Avoid these 5 mistakes when selling your horse

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In a perfect world, a dedicated horse owner would never have to think that one day they would have to part with their beloved horse. Unfortunately the world is not perfect and things happen to people that affect their ability to own a horse and the horse may need to go on to another owner. If you find yourself in this situation, here are 5 things to avoid doing if you are selling your horse.

Do not list your horse for sale on Craigslist. Craigslist is known for only attracting people who are looking for bargains and that means they will want your horse for free or almost free. The ads are also cruised by people who take free and almost free horses and resell them quickly or send them off to a feedlot to be fattened up for shipment out of the USA to be butchered for meat.

Do not take pictures of your ungroomed and dirty horse as sale photos. That small deed speaks volumes to buyers. It tells them that you don’t really care about the horse and want it gone – TODAY. It also gives the impression that the horse is untrained, ill mannered or both, since the owner is either scared of grooming the horse or the horse would not behave for it to be groomed. When I say “groomed” for a sale photo shoot, I mean, bathed, clipped and groomed  in a manner that the horse looks like it is ready to enter a show ring. Not like the photo below.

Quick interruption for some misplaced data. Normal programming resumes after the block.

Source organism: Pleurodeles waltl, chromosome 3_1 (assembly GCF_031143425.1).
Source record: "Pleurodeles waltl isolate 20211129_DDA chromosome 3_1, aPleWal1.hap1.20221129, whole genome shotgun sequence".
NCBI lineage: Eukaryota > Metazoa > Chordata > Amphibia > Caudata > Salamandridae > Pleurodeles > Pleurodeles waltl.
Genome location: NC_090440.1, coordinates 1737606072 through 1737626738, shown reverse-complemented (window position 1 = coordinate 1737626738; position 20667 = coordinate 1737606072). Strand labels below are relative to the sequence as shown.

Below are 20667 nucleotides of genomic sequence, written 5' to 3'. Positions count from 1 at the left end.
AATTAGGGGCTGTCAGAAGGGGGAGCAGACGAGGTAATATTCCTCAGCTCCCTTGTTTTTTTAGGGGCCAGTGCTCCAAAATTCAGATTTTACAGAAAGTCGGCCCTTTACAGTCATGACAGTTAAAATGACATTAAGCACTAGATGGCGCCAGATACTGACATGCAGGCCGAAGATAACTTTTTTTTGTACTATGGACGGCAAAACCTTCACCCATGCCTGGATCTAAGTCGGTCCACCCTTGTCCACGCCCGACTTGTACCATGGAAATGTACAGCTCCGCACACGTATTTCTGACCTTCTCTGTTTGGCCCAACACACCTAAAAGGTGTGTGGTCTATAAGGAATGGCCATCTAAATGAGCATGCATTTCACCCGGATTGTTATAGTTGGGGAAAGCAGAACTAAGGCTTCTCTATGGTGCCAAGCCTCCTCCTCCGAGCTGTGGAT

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Do not clip or otherwise mark your horses’ coat with the words “for sale” on it. That is like putting a “looking for work” sign on your back if you were looking for a job. You would garner attention but probably not get a job.

Do not ask for a price that is lower than meat prices. Right now anything under $400 seems to be fair game for the kill pen buyers and horse traders. If a person cannot afford to pay a decent price for your horse then maybe they can’t afford to own a horse in the first place.

Know who you are selling your horse to. Run a background check if you think something is not right. Do a home check if the price you are asking is on the low side. When ever I bought a horse, I always had it delivered by the seller so they could see where the horse was going to live.

One last tip, list your horse for sale through a trainer, tell your veterinarian and farrier that the horse is for sale. Try selling via word of mouth before you list your horse on the internet. Post flyers in local feed stores, local boarding stables and the local fairgrounds. Internet sales should be your last resort, not your first choice.

 

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